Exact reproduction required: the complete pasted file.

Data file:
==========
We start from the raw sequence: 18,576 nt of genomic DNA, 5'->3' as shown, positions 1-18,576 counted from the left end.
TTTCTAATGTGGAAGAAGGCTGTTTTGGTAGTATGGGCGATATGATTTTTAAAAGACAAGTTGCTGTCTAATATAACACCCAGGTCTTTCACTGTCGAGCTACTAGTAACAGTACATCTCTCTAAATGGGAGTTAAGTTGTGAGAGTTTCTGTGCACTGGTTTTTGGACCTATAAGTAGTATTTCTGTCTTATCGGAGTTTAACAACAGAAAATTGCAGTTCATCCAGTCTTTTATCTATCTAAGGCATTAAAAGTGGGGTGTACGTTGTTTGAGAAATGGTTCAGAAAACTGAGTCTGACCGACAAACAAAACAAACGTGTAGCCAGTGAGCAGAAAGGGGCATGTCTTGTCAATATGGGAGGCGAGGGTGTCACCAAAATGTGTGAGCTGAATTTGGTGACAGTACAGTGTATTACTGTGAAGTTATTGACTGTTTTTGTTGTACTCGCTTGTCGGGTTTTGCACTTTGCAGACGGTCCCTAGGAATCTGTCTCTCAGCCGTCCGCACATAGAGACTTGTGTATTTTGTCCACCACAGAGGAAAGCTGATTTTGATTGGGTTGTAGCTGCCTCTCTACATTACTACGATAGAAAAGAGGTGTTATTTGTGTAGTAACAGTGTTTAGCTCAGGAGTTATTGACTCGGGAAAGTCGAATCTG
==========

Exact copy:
We start from the raw sequence: 18,576 nt of genomic DNA, 5'->3' as shown, positions 1-18,576 counted from the left end.
TTTCTAATGTGGAAGAAGGCTGTTTTGGTAGTATGGGCGATATGATTTTTAAAAGACAAGTTGCTGTCTAATATAACACCCAGGTCTTTCACTGTCGAGCTACTAGTAACAGTACATCTCTCTAAATGGGAGTTAAGTTGTGAGAGTTTCTGTGCACTGGTTTTTGGACCTATAAGTAGTATTTCTGTCTTATCGGAGTTTAACAACAGAAAATTGCAGTTCATCCAGTCTTTTATCTATCTAAGGCATTAAAAGTGGGGTGTACGTTGTTTGAGAAATGGTTCAGAAAACTGAGTCTGACCGACAAACAAAACAAACGTGTAGCCAGTGAGCAGAAAGGGGCATGTCTTGTCAATATGGGAGGCGAGGGTGTCACCAAAATGTGTGAGCTGAATTTGGTGACAGTACAGTGTATTACTGTGAAGTTATTGACTGTTTTTGTTGTACTCGCTTGTCGGGTTTTGCACTTTGCAGACGGTCCCTAGGAATCTGTCTCTCAGCCGTCCGCACATAGAGACTTGTGTATTTTGTCCACCACAGAGGAAAGCTGATTTTGATTGGGTTGTAGCTGCCTCTCTACATTACTACGATAGAAAAGAGGTGTTATTTGTGTAGTAACAGTGTTTAGCTCAGGAGTTATTGACTCGGGAAAGTCGAATCTG